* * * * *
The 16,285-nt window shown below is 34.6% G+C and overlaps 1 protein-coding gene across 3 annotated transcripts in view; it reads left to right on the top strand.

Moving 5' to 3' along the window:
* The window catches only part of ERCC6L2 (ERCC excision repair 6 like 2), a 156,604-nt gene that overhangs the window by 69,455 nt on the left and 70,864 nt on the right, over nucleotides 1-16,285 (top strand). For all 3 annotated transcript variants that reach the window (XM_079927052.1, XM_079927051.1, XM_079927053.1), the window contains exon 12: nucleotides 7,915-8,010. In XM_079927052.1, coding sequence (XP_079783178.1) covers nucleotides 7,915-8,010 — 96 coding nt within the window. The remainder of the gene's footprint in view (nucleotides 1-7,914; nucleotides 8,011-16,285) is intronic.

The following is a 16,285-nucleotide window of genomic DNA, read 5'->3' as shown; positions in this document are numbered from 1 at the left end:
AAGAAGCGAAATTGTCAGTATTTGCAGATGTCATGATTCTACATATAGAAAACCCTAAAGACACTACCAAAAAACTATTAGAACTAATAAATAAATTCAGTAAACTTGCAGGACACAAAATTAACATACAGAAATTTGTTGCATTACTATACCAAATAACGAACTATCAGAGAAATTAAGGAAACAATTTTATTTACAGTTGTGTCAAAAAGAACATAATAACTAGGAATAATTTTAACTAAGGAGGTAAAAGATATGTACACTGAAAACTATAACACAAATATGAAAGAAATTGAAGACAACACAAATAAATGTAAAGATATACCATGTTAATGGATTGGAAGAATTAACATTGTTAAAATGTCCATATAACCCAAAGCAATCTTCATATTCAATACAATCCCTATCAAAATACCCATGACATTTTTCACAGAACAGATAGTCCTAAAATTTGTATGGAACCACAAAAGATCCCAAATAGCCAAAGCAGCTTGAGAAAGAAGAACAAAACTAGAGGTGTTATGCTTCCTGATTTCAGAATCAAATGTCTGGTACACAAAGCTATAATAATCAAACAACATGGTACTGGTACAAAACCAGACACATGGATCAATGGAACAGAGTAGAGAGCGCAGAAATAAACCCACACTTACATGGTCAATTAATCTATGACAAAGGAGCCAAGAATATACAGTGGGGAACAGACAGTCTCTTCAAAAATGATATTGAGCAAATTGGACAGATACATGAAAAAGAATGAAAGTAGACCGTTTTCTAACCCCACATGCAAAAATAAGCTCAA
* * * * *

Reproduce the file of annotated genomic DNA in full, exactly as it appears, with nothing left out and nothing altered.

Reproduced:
The 16,285-nt window shown below is 34.6% G+C and overlaps 1 protein-coding gene across 3 annotated transcripts in view; it reads left to right on the top strand.

Moving 5' to 3' along the window:
* The window catches only part of ERCC6L2 (ERCC excision repair 6 like 2), a 156,604-nt gene that overhangs the window by 69,455 nt on the left and 70,864 nt on the right, over nucleotides 1-16,285 (top strand). For all 3 annotated transcript variants that reach the window (XM_079927052.1, XM_079927051.1, XM_079927053.1), the window contains exon 12: nucleotides 7,915-8,010. In XM_079927052.1, coding sequence (XP_079783178.1) covers nucleotides 7,915-8,010 — 96 coding nt within the window. The remainder of the gene's footprint in view (nucleotides 1-7,914; nucleotides 8,011-16,285) is intronic.

The following is a 16,285-nucleotide window of genomic DNA, read 5'->3' as shown; positions in this document are numbered from 1 at the left end:
AAGAAGCGAAATTGTCAGTATTTGCAGATGTCATGATTCTACATATAGAAAACCCTAAAGACACTACCAAAAAACTATTAGAACTAATAAATAAATTCAGTAAACTTGCAGGACACAAAATTAACATACAGAAATTTGTTGCATTACTATACCAAATAACGAACTATCAGAGAAATTAAGGAAACAATTTTATTTACAGTTGTGTCAAAAAGAACATAATAACTAGGAATAATTTTAACTAAGGAGGTAAAAGATATGTACACTGAAAACTATAACACAAATATGAAAGAAATTGAAGACAACACAAATAAATGTAAAGATATACCATGTTAATGGATTGGAAGAATTAACATTGTTAAAATGTCCATATAACCCAAAGCAATCTTCATATTCAATACAATCCCTATCAAAATACCCATGACATTTTTCACAGAACAGATAGTCCTAAAATTTGTATGGAACCACAAAAGATCCCAAATAGCCAAAGCAGCTTGAGAAAGAAGAACAAAACTAGAGGTGTTATGCTTCCTGATTTCAGAATCAAATGTCTGGTACACAAAGCTATAATAATCAAACAACATGGTACTGGTACAAAACCAGACACATGGATCAATGGAACAGAGTAGAGAGCGCAGAAATAAACCCACACTTACATGGTCAATTAATCTATGACAAAGGAGCCAAGAATATACAGTGGGGAACAGACAGTCTCTTCAAAAATGATATTGAGCAAATTGGACAGATACATGAAAAAGAATGAAAGTAGACCGTTTTCTAACCCCACATGCAAAAATAAGCTCAA